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Murdered and missing in Canada

Indigenous women in crisis

OTTAWA, Ontario - Over the last two decades, some 500 indigenous women in
Canada have been murdered or are missing and feared dead, according to
"Stolen Sisters", a report recently released by Amnesty International.
"Discrimination and violence against indigenous women is Canada's untold
human rights issue," said Alex Neve, secretary general of Amnesty
International Canada.

The yearlong process of researching and writing the report included a
healing ceremony at the Six Nations Reserve in Ontario for those who had
lost daughters, sisters and mothers. "Elders there shepherded us through
the two-day process," Neve said. "Many families felt betrayed by government
and had little reason to trust outsiders or officials. We wanted to proceed
in a way that was conscious of their needs."

No one knows exactly how many women have disappeared or died, according to
Beverley Jacobs, Mohawk, president of the Native Women's Association of
Canada (NWAC), which cooperated in the preparation of "Stolen Sisters."
This is partly because Canada keeps incomplete records of the ethnicity of
victims and perpetrators of crimes, and partly because indigenous people
have become so suspicious of the police that they do not necessarily report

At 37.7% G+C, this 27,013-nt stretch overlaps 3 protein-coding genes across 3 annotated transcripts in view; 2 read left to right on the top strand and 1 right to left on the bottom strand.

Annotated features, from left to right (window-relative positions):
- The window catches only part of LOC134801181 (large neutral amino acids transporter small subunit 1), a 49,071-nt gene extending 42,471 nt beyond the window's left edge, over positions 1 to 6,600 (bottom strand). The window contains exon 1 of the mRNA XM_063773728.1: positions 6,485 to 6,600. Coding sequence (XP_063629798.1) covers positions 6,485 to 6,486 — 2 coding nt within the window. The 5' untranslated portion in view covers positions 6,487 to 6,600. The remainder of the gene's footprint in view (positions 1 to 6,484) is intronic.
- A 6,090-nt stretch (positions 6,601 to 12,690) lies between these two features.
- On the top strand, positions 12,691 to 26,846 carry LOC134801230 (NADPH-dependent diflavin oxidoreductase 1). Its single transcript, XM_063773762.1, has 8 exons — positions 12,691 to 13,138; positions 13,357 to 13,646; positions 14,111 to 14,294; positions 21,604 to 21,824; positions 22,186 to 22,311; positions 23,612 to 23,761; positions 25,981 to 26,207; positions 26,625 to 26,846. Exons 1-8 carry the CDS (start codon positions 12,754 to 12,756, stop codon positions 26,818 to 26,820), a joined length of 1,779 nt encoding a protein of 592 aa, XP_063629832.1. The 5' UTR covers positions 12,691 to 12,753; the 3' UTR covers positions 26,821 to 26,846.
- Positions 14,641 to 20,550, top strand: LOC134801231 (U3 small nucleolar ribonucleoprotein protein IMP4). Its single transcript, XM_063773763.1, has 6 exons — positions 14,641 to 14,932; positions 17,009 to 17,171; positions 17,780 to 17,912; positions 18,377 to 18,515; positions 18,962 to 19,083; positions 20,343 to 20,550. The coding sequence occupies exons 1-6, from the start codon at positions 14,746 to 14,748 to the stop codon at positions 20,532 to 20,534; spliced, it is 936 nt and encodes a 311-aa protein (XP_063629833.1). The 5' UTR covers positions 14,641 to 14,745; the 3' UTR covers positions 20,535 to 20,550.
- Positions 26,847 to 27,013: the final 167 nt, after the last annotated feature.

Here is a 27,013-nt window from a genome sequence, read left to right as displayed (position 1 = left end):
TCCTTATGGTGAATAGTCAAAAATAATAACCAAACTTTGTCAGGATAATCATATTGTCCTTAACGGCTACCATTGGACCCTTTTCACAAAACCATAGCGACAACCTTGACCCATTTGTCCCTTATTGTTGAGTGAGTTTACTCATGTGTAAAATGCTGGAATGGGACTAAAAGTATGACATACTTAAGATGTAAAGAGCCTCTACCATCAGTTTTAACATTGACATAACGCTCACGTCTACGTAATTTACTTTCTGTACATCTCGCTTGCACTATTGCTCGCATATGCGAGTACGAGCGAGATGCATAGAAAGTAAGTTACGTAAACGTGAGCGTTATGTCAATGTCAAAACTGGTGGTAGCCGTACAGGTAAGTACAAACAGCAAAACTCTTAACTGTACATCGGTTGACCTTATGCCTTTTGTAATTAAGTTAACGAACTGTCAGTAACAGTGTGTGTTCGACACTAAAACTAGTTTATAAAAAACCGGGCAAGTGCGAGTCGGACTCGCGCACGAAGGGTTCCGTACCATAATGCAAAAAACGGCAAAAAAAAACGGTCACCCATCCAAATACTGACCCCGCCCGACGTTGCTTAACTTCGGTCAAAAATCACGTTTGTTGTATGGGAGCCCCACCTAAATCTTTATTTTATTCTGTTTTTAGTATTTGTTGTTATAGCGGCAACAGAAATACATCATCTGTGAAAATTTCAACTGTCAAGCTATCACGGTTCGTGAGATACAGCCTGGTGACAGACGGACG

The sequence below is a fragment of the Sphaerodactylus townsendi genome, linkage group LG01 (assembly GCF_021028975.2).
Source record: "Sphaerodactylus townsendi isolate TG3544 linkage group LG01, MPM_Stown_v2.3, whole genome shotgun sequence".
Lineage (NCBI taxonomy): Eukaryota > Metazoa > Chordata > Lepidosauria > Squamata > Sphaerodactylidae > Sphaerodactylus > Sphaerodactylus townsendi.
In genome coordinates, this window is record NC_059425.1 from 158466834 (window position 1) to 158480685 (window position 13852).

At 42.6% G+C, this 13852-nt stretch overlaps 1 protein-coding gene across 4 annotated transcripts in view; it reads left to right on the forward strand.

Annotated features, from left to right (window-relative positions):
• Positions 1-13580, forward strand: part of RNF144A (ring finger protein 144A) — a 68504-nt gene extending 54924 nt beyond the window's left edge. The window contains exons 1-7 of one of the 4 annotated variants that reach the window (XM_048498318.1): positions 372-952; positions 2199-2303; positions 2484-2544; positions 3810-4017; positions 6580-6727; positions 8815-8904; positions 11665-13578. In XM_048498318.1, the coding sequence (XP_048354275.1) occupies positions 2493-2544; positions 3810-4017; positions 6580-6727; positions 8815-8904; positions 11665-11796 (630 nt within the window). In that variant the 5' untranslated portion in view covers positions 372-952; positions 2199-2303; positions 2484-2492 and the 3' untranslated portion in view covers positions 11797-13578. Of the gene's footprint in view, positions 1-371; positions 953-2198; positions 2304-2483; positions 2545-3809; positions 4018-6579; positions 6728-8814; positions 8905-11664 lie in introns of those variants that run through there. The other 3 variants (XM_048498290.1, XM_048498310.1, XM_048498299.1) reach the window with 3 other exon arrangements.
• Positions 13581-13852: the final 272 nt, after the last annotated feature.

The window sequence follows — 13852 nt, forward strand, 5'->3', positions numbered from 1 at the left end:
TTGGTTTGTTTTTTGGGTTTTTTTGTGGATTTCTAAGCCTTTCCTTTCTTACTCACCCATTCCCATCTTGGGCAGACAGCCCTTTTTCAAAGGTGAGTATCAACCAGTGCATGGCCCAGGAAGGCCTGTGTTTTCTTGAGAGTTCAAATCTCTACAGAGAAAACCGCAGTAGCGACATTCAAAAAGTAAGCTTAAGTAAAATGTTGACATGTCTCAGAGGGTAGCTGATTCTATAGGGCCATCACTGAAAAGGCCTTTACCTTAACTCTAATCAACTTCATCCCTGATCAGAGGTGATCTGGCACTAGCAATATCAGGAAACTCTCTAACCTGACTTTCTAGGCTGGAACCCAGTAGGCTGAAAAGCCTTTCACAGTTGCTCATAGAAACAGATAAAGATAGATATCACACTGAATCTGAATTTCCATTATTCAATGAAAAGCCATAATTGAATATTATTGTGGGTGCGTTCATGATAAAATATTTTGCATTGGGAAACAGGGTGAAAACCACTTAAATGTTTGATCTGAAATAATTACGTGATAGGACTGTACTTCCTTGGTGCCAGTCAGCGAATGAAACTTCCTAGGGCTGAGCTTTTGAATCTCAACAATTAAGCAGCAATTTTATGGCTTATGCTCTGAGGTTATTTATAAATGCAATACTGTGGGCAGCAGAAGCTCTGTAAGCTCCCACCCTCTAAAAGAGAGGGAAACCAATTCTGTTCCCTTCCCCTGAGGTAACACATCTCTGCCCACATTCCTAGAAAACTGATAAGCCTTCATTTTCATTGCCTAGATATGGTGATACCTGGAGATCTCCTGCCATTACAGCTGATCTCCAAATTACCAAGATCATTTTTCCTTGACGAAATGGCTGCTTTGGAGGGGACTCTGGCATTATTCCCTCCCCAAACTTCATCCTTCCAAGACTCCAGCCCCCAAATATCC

incidents. Government statistics do estimate, however, that indigenous
women between 25 and 44 are five times more likely than other Canadian
women of the same age to die as the result of violence.

"It's a broad, systemic problem with historic roots," said Neve. "It
encompasses policing practices, social and economic policy, land claims,
and the redressing of past harms, such as the placing of children in
residential schools."

A flood of Canadian media coverage followed the release of "Stolen
Sisters", said Celeste McKay, Metis, a strategic-policy analyst with NWAC.
Vigils and meetings took place across the country, and about 4,000 people
signed an Amnesty International online petition. "Overwhelmingly, the
response was that this is an alarming issue that must be addressed," said


In the interviews Amnesty International Canada conducted with the victims'
families, police appear to have repeatedly failed both to protect
indigenous women and to investigate crimes against them thoroughly or
promptly. Officers have at times waited days to follow up on reports of
missing women, even when they vanished under suspicious circumstances; one
family found the police had lost the file on their relative's

In one case, 16 years lapsed between crime and conviction. According to the
Manitoba Justice Inquiry, an exhaustive 2001 government study that is cited
in "Stolen Sisters." Helen Betty Osbourne was abducted in 1971 by four men
who were cruising the streets of The Pas, Manitoba, in order to pick up a
Indian woman for sex - an activity tolerated by the local detachment of the
Royal Canadian Mounted Police (RCMP). "A number of officers told us ... it
was not the RCMP's practice to stop the cars to see if the girls were of
age or if they were going willingly," the Manitoba commissioners wrote.

The four came upon Osbourne walking home. The 19-year-old Cree had left her
home, Norway House Indian Reserve, to study to become a teacher. The men